San Diego County Property Hits Record Value Despite Pandemic Setbacks

Tax Assessor Reports Total Topping $627 Billion as Commercial Owners Get Breaks

By Lou Hirsh CoStar News July 8, 2021 | 10:58 AM

Total property values in San Diego County hit a record $627.25 billion in the latest annual report from the county assessor’s office, even adjusting for the county granting more than $1 billion in value reductions to small businesses and other commercial property owners hit hard by revenue losses from the coronavirus pandemic.

The tally is up $22.5 billion, or 3.72%, over last year, and it includes values for buildings along with commercial and residential land as of Jan. 1. Officials in the nation’s fifth-most populous county said the latest numbers demonstrate that Proposition 13, passed by California voters in 1978 to prevent taxes on current owners from rising inordinately with property values, “delivered on its key promises.”

“First, that taxpayers be protected from unaffordable property taxes due to skyrocketing real estate values that could cause them to lose their homes,” said San Diego County Assessor Ernest Dronenburg Jr. in a statement. “Second, it provided for the ninth year in a row a reliable and increased government funding source for key services like schools and first responders, insulating them from the current COVID-19 pandemic.”

The assessor’s office reported that 86% of homeowners received an assessment increase of just over 1% for inflation in the past year, even as home values in the region rose 10.7%. Officials also referenced recent failed efforts at the state level to remove commercial property owners from provisions of Proposition 13, including limits on tax increases during the tenure of the current owner.

“It really shows the importance of maintaining that protection for commercial properties,” said Jordan Marks, taxpayer advocate for the County Assessor’s Office.

Marks told CoStar News that the office during 2020 sent out notices and applications to 3,000 eligible commercial property owners, many of them small business operators, letting them know they could apply for breaks on tax assessments tied to issues such as equipment or spaces that went unused during pandemic business shutdowns.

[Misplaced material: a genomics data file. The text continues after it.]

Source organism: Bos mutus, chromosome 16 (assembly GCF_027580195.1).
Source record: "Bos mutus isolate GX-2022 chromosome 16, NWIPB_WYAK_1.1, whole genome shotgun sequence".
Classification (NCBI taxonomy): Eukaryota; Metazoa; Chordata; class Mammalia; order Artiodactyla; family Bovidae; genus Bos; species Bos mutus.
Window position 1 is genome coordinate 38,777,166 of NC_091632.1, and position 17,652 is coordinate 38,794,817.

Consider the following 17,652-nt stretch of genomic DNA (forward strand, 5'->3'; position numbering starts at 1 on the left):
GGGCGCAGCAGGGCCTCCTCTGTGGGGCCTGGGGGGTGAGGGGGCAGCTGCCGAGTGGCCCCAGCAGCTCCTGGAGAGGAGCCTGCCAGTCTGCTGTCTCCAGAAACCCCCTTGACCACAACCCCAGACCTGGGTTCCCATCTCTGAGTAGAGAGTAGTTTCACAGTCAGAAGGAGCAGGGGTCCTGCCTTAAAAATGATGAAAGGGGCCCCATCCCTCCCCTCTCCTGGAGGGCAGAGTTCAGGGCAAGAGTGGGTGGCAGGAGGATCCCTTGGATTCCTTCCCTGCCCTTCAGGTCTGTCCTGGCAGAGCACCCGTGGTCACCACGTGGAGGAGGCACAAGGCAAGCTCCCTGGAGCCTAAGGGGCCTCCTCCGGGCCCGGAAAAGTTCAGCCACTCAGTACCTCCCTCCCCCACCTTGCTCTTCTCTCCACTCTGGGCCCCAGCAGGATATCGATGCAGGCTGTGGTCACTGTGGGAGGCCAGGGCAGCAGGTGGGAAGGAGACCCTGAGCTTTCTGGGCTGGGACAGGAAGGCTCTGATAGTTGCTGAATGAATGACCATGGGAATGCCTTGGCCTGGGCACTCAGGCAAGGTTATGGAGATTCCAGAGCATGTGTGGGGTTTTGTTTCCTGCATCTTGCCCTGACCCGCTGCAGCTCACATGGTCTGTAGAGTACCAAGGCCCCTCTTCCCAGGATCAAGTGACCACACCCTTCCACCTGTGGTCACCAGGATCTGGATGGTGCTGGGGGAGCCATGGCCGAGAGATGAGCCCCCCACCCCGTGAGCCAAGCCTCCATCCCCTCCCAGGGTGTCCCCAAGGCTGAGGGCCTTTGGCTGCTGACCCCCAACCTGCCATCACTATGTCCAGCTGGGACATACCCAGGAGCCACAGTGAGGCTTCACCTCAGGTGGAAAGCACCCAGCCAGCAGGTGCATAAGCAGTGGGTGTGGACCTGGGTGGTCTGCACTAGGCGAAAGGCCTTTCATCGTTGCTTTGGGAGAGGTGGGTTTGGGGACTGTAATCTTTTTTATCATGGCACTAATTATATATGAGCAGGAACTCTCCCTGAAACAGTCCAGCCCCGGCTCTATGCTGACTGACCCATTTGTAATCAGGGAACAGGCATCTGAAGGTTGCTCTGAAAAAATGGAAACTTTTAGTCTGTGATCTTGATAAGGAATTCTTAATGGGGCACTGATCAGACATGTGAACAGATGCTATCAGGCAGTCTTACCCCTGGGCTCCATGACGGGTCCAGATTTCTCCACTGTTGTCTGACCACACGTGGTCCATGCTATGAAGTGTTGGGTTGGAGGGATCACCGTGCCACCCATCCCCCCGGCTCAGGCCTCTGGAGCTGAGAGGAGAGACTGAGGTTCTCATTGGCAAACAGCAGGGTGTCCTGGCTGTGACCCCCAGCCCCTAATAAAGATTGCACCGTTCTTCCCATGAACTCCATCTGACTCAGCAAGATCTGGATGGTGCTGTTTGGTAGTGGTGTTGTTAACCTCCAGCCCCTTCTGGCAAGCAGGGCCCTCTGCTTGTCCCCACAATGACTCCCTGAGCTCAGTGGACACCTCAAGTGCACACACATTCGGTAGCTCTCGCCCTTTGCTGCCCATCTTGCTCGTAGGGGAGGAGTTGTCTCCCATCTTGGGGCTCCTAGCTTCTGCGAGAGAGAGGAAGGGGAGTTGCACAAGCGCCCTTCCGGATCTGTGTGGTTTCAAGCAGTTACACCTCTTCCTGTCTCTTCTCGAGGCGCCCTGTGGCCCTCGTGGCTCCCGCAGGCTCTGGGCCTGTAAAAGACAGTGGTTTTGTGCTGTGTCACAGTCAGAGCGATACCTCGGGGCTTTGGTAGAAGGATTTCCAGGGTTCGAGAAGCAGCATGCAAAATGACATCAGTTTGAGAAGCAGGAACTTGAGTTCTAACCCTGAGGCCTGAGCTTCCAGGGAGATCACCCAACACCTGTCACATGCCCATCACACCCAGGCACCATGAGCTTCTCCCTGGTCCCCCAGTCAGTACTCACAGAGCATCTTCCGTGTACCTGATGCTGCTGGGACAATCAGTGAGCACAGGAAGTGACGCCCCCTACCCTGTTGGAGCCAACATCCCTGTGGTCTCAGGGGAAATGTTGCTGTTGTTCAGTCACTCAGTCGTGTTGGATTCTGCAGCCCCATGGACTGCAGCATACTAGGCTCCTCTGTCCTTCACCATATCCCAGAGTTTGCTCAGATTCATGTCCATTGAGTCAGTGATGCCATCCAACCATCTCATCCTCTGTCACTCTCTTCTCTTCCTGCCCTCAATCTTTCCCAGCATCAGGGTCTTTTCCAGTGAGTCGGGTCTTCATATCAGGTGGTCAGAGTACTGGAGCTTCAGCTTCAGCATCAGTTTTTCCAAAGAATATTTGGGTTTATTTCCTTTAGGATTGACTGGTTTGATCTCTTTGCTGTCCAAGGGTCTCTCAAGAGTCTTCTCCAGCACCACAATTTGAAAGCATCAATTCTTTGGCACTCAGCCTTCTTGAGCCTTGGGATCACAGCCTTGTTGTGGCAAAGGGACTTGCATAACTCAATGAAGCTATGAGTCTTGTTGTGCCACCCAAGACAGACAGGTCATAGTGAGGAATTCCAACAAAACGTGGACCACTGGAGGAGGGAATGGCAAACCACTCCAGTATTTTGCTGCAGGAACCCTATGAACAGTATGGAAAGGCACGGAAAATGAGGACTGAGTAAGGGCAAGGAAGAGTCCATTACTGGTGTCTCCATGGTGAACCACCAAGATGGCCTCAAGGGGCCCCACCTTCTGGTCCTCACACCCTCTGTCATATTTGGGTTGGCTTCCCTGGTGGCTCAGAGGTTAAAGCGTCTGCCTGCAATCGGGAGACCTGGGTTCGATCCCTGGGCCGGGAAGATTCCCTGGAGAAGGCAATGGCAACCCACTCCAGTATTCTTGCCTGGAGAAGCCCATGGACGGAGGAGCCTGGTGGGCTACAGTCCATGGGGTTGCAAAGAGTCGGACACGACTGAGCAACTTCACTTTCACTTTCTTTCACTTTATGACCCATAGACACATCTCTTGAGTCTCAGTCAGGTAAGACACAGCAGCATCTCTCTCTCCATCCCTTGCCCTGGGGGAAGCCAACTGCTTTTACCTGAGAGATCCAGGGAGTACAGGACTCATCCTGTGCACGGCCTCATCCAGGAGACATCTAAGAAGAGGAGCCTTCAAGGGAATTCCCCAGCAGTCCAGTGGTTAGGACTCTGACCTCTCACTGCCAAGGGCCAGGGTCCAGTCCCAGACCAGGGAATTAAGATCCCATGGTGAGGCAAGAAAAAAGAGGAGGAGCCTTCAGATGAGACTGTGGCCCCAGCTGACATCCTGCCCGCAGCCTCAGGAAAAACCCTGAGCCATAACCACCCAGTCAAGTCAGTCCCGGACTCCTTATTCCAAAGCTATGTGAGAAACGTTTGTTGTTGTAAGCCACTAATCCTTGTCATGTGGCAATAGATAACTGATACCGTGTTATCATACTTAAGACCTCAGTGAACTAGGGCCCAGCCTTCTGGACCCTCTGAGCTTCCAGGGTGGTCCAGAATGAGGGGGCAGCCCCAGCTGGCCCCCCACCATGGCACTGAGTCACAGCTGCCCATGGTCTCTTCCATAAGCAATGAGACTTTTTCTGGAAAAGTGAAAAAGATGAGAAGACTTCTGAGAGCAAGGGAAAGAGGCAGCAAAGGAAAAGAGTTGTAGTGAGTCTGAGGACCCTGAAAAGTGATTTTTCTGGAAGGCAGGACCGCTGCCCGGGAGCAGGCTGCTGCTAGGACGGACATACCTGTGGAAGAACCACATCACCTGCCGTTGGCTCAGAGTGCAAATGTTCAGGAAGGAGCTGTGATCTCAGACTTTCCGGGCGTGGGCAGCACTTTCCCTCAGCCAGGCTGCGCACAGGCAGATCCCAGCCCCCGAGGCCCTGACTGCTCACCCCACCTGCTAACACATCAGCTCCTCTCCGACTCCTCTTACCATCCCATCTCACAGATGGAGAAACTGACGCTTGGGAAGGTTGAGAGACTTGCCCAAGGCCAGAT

The county received completed applications from between 800 and 900 commercial property owners and approved assessed value reductions totaling $1.1 billion for the fiscal year, Marks said. Officials noted an additional $250 million in assessment reductions were approved for groups including qualified homeowners, disabled veterans and nonprofit institutions providing public services.

The total tax assessments are expected to translate into more than $5.8 billion generated for services from local schools, cities and the county for the 2021-22 fiscal year. The rise in land values in particular has potential repercussions for issues including building affordable housing in the region, though it also means that property owners throughout the region are now benefiting from a yearslong trend in rising apartments rents and home prices.

“We’re already a pretty geographically constrained market with only so much available land to build on,” said Joshua Ohl, director of market analytics for CoStar Group in San Diego. “Rising residential values are driving that increase, and when looking at it based upon cities, it looks like some of San Diego’s bedroom communities are increasing the most, which makes sense because they were starting from a more affordable price point.” “But as people continue seeking out homes to build or live in further from the coast, those cities are likely poised to benefit from increased demand and further rising valuations,” Ohl said.

The city of San Diego saw total property values rise 3.4%, or $9.9 billion, topping $301 billion. But local cities showing the biggest percentage increases in total assessed property values were suburbs to the north, south and east, including Oceanside rising 4.4%, Chula Vista up 4.2%, Encinitas rising 4.8%, Imperial Beach increasing 5.4% and Lemon Grove up 6%.

Among commercial property owners, the region’s biggest taxpayer in the past year was utility provider San Diego Gas & Electric, assessed at more than $186.2 million, according to the assessor’s office. It was followed in the top five by chipmaker Qualcomm, developers Irvine Company and Kilroy Realty, and UTC Venture LLC, an affiliate of mall operator Unibail-Rodamco-Westfield.


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